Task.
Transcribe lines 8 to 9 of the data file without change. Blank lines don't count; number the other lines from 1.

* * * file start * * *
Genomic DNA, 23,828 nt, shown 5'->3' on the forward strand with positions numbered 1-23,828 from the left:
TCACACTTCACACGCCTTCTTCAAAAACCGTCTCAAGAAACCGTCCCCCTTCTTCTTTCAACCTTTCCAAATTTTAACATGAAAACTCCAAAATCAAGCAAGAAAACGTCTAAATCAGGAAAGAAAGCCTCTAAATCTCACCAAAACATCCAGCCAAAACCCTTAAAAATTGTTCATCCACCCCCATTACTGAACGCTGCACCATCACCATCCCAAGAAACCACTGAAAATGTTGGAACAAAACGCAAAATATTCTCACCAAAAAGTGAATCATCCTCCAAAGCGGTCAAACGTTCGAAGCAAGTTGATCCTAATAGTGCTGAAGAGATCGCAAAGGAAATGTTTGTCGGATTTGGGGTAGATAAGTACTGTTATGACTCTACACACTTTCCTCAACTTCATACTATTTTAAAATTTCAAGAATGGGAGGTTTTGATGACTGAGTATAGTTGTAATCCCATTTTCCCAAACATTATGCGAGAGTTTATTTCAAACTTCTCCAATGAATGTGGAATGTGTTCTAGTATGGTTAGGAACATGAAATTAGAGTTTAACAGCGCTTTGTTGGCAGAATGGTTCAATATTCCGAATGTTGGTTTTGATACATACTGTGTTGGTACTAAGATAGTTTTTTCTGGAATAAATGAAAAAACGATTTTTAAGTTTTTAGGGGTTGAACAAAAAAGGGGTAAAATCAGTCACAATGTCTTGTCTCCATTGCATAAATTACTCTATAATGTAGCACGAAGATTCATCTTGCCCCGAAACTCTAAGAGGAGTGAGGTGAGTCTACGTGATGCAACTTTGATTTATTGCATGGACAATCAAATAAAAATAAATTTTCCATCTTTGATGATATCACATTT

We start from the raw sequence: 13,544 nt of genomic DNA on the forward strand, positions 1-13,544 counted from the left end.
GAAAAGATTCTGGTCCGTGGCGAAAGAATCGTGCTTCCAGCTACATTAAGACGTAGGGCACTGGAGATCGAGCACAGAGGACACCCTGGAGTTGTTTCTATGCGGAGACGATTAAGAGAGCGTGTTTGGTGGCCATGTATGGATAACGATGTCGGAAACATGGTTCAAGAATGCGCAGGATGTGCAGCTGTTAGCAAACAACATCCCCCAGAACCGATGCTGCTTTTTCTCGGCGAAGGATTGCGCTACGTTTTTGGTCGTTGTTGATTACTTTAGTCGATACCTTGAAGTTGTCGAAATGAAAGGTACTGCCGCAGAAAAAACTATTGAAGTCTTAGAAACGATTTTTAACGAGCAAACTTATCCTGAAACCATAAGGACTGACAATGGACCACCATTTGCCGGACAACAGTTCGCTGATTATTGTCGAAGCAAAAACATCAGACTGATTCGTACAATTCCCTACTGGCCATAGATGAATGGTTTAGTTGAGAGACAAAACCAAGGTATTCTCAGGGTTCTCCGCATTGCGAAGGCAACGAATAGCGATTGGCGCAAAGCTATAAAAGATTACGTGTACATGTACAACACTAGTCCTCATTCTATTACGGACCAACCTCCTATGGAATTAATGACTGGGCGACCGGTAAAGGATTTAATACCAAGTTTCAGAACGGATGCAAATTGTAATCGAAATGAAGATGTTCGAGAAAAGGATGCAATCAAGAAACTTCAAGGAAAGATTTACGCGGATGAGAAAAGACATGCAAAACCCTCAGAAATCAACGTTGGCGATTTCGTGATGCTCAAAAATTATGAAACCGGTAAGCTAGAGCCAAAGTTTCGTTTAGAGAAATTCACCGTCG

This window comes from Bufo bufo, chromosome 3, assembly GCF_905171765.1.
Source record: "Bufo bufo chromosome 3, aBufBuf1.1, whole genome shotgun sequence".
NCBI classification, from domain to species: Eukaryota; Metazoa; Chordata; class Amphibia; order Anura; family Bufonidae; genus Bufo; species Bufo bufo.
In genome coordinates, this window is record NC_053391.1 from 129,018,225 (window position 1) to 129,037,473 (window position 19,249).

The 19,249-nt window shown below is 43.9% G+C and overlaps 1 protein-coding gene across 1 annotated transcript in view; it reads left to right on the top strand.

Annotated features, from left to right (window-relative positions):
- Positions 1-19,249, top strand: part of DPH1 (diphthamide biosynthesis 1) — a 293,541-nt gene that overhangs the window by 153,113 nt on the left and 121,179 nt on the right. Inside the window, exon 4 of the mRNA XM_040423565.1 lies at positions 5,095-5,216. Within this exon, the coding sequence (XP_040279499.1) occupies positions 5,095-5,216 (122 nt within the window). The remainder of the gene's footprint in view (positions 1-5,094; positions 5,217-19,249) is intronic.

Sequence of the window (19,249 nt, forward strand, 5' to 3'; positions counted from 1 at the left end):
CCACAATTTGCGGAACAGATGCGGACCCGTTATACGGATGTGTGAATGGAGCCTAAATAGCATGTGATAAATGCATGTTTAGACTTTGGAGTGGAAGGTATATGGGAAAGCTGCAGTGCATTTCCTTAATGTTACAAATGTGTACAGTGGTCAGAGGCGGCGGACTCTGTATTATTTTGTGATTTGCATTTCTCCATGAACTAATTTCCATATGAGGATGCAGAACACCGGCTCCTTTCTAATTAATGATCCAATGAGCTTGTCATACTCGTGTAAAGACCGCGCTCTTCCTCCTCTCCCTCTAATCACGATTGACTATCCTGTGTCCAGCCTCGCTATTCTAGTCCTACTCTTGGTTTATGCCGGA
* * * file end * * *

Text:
In genome coordinates, this window is record NC_053391.1 from 129,018,225 (window position 1) to 129,037,473 (window position 19,249).

The 19,249-nt window shown below is 43.9% G+C and overlaps 1 protein-coding gene across 1 annotated transcript in view; it reads left to right on the top strand.